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Published 25 Dec 2013

We have new political leaders on both sides of politics – many of them with little or no experience of international affairs. At the weekend, Tony Abbott and Julie Bishop were participating in their first significant set piece occasion – the Commonwealth Heads of Government meeting in Sri Lanka. Bill Shorten and Tanya Plibersek are new to their jobs.

This unusual situation highlights the importance and influence of the public servant that heads the Department of Foreign Affairs and Trade – Peter Varghese, one of Australia’s most experienced diplomats. He has been director-general of the Office of National Assessments, high commissioner in India and Malaysia, international adviser in the Department of the Prime Minister and Cabinet, and many other postings.

More than most, he understands that Australia’s foreign policy faces a period of uncertainty in a changing world, and has already briefed our political leaders.

Next Monday he will be briefing the AIIA when he delivers the annual Charteris Oration at the Union, Universities and Schools Club in Sydney. If you want to hear first-hand the country’s leading foreign affairs authority on the challenges facing Australian foreign policy, then I hope you will accept this invitation to come to one of Sydney’s most important public policy events this year. Details are below.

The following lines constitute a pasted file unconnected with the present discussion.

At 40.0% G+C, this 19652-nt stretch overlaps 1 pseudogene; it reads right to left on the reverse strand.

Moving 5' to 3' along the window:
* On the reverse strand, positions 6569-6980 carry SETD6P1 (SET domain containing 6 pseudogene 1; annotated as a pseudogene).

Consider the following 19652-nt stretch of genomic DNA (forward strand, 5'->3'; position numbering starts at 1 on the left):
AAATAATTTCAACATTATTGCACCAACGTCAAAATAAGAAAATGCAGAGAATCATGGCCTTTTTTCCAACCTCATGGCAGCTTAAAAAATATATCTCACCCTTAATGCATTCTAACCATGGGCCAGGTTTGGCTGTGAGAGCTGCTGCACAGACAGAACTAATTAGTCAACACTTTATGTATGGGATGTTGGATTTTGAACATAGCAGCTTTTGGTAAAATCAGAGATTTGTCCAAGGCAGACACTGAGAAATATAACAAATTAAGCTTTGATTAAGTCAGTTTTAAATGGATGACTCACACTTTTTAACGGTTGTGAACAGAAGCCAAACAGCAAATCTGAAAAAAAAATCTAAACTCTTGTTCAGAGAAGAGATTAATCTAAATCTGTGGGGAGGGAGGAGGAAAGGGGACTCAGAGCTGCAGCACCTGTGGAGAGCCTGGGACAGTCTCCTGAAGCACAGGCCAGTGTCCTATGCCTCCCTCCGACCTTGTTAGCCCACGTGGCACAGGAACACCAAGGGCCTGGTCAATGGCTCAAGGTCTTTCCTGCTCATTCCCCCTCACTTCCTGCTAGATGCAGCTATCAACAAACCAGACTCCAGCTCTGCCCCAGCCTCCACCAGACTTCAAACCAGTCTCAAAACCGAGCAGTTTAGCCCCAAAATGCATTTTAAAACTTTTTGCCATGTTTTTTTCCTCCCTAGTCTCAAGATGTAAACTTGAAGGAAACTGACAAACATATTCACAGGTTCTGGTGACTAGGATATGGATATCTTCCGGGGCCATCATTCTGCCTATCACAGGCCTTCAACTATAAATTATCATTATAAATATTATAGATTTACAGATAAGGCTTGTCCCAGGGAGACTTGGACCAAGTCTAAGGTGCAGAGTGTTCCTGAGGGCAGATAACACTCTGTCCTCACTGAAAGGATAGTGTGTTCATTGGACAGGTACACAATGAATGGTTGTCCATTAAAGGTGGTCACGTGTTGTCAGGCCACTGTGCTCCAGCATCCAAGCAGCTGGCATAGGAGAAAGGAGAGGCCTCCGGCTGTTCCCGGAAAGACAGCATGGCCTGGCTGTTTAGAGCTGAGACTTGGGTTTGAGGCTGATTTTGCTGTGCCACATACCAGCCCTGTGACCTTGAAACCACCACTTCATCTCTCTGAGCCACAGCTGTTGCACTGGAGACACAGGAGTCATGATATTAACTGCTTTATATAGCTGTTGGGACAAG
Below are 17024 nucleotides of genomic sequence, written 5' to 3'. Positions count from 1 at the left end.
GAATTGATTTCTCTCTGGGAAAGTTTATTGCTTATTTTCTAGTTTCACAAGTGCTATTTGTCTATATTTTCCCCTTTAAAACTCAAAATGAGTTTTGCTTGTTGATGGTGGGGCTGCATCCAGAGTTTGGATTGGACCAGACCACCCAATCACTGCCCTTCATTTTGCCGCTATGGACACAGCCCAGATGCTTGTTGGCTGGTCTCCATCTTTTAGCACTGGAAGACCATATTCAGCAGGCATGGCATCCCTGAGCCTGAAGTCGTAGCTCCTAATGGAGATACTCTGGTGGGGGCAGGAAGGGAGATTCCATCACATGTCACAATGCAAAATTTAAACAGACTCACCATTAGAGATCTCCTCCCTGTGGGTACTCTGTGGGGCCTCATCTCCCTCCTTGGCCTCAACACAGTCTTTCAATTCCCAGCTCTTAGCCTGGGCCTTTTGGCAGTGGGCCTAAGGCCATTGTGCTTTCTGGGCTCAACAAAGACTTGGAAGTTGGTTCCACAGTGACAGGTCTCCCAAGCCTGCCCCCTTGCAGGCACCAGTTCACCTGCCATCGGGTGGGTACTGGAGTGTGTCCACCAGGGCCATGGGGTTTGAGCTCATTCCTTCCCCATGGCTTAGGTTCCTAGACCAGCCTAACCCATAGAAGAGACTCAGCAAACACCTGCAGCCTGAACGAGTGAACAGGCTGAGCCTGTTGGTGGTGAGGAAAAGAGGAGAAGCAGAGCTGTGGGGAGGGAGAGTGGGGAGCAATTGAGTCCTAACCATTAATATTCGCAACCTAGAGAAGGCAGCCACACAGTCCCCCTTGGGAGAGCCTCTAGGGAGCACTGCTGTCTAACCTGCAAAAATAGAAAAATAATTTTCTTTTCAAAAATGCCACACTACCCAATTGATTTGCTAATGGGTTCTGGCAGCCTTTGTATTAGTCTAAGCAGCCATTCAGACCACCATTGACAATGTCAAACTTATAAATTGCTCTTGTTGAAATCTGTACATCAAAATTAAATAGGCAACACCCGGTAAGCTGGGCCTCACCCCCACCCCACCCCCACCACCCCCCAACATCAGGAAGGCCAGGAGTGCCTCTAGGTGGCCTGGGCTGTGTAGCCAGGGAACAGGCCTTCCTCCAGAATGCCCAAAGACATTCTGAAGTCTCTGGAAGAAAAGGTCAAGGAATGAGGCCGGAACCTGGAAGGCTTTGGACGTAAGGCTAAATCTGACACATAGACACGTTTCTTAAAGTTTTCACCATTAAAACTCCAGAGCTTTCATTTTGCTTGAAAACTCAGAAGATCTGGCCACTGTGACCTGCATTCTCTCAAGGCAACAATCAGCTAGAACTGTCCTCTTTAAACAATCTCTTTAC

The rising power of China, the importance of East Asia and the Indo-Pacific in world affairs, and problems in Europe are part of this changing world, as well as rapid technological development. Another phenomenon is people power, which first made a big impact in changing the course of the American-Vietnam War, and which has proliferated in recent years through the rapid growth of social networks.

As a timely prelude to the Charteris Oration by Peter Varghese, this Tuesday 19 November Professor John Keane examines the spread of influence of people power in recent times. Professor Keane is director of the Institute for Democracy at the University of Sydney, and the author of many books on the subject. This meeting will be at 6pm at the Glover Cottages; again, details are below.

I hope you will join us at both meetings, as our program for 2013 draws to a close.

Colin Chapman

President, AIIA NSW